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To Think or Not To Think

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Illustration Credits: Tejasv Mohan

There was a strange silence prevailing inside my room that day. The four-walled room seemed to be quite chaotic. The sofa, which was lying on one side and seemed to be pragmatically dark, was over-crowded with my bag, headphones and some books. The antique wooden furniture quietly tolerated its demotion and became a dumping ground rather than serving its real purpose. There was a jacket, which concealed my unfinished painting, illustrating my futile attempt to become a Picasso and also highlighting my relentless fervour of trying out new things.

The bed, which seemed to be a space hogger, surprisingly was very tidily kept with pillows and a colourful bed sheet which was a testament of my disarrayed and kaleidoscopic mind. The big round clock on the wall was constantly ticking and  resounded in my mind, jarring out all the silence of the room. The vexed question of why the third hand of a clock is called a 'second hand' was gyrating inside my mind. 

A warm yellow light with a hint of tangerine entered through the window, irradiating my evocative paintings, which outlined my desire to express my mind and emotions in a subtle way. The study table was cluttered with all the knick-knacks, evoking a sense of nostalgia. I looked at the mirror and pondered, ''What must be its actual colour?" The room was congested but had enough space for my room of thoughts with multitudes of emotions flowing inside my mind.

The incidents suddenly transformed into a virtual reality game in which all my embarrassing moments, awkward scenarios where I failed to ‘prove’ my point appeared like different levels and were moving with a speed of 100 km per second. There was me, with the adrenaline coursing through my veins, with all the scenarios whipping my face like wind and I was trying to dodge them with my comebacks that I could have used in the real realm.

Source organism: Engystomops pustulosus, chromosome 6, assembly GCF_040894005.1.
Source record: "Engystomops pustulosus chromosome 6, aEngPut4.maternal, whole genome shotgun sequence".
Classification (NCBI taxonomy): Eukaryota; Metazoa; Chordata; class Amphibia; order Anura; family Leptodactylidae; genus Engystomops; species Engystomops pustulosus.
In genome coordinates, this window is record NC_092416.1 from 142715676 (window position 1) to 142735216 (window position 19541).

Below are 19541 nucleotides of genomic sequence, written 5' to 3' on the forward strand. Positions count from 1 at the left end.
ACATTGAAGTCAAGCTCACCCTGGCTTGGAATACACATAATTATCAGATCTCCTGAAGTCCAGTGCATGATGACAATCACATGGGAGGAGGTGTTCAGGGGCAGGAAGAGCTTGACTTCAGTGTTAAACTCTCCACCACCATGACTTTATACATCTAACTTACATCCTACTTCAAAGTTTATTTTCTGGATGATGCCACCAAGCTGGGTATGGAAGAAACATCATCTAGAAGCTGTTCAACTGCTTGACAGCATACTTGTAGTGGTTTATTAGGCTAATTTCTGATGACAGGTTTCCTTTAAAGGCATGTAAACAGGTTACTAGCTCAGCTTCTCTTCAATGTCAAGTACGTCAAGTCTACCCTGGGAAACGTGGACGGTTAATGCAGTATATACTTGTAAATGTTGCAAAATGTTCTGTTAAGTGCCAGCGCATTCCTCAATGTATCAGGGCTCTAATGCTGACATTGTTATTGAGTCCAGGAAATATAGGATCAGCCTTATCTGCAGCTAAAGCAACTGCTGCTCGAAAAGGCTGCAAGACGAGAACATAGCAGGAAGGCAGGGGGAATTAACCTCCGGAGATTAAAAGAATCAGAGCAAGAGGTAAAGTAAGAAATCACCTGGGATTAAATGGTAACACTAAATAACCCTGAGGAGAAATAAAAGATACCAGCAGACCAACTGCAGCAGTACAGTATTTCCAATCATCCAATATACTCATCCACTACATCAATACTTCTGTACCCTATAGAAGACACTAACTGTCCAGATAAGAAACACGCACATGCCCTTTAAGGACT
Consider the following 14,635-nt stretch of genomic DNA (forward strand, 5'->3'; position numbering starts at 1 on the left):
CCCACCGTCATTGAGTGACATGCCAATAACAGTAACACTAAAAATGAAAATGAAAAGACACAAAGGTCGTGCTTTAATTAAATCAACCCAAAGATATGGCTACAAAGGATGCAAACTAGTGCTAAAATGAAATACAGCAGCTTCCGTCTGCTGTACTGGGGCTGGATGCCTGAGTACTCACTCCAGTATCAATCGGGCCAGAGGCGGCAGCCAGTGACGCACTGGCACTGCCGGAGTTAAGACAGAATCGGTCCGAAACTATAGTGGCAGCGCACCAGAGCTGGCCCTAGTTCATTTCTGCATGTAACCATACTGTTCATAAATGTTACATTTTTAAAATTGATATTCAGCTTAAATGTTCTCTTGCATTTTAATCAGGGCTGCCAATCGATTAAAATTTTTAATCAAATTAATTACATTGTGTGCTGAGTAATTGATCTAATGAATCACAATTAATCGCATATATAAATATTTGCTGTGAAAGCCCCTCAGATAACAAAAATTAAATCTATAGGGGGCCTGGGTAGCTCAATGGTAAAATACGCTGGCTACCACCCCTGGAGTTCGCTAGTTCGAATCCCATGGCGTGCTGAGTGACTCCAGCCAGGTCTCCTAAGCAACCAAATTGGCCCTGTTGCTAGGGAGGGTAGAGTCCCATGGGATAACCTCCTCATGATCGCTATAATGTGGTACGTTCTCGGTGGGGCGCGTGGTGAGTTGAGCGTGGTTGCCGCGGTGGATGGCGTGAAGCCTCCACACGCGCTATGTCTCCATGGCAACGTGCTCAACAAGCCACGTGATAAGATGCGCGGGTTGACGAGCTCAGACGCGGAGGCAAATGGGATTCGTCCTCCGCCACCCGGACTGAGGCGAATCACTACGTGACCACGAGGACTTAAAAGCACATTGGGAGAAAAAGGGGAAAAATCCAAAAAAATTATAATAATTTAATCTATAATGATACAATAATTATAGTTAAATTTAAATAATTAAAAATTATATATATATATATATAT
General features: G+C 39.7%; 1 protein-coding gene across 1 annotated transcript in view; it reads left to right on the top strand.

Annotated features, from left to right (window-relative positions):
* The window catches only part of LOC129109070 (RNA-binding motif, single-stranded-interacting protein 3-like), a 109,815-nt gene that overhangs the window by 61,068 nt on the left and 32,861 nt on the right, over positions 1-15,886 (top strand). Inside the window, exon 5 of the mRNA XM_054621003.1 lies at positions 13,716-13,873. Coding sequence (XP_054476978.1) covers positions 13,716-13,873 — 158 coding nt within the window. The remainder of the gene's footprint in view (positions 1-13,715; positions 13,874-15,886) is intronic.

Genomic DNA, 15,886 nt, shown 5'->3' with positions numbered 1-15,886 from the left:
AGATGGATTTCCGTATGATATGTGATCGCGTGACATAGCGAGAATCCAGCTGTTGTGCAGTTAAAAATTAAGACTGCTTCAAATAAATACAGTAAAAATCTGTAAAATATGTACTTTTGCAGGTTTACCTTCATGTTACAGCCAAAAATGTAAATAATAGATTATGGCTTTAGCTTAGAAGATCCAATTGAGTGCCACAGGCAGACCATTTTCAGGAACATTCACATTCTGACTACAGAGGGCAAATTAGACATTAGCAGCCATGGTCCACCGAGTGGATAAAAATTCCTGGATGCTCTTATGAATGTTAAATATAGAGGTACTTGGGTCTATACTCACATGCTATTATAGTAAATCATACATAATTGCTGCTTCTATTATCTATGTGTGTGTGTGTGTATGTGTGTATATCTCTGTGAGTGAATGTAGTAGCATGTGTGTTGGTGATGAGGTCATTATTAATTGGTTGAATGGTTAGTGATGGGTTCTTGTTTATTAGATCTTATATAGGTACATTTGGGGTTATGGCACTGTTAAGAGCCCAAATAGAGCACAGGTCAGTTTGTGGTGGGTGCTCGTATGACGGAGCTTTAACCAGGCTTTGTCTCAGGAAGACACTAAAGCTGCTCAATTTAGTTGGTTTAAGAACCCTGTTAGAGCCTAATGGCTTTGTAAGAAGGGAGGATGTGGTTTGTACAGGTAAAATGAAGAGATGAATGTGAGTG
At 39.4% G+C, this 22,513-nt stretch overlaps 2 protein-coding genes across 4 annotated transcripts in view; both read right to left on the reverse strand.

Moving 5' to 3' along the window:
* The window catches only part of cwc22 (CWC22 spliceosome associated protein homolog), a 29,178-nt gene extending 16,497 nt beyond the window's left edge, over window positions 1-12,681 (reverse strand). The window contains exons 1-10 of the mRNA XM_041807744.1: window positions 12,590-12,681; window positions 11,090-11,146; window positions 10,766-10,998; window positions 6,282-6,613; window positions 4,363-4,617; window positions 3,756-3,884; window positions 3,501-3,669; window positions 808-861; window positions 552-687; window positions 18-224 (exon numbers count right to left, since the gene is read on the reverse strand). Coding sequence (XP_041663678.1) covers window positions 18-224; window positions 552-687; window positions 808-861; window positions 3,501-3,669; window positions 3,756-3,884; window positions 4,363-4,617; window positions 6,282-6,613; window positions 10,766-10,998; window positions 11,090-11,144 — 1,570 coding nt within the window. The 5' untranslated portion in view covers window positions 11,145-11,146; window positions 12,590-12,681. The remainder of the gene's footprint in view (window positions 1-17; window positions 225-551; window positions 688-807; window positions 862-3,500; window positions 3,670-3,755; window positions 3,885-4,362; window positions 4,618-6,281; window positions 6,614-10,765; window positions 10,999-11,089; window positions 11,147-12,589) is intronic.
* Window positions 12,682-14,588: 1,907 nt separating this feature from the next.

I suddenly realised that it's been an hour since I have been overthinking about the myriad aspects of my life.

The questions have started to consume my thoughts and teleported me to a world where I am contradicting my own arguments.

I constantly re-examined what people actually meant when they said ‘okay’, does that mean they aren’t agreeing with the point?

What about ‘maybe’, are they actually confused or just acting with their mind already made up and they just don’t wish to tell me?

I was trying to decipher the hidden meaning behind these simple words, which formed a perpetual trail of stress, fear, anxiety, and frustration where I logically crushed my own creative thoughts. The motivation and zeal to overthink somehow became obscure. Overthinking becomes obnoxious and I do realise this a couple of times and spend ample amount of time thinking about the ways in which overthinking can harm my mental peace.

For some, the art of overthinking  is just a piece of threadbare cloth with torn and tattered memories which strikes discomfort and pangs of self-guilt inside one’s body. While for some, it is like a blanket of woven memories, which radiates expressions of love and warmth. It unfolds the countless layers of nostalgia which brings comfort and peace to the mind.

I sometimes feel that overthinking is not completely debilitating. We think of the happy and sad memories and relive the moments, which form a beautiful concoction of feelings, facts, opinions and some unspoken words. It completely depends on the way we choose to act and react in the situation. It somehow prepares us for the worst situation possible as we already have our ‘backup’ ready for whatever the situation may throw at us. We already may have analysed every aspect of the situation vividly, creatively and logically however trivial the possibility maybe. 

What we need to learn is to balance this bittersweet art, which helps us indulge in reminiscence. 

Posted by N.Krithika

Just another writer trying to get an engineering degree.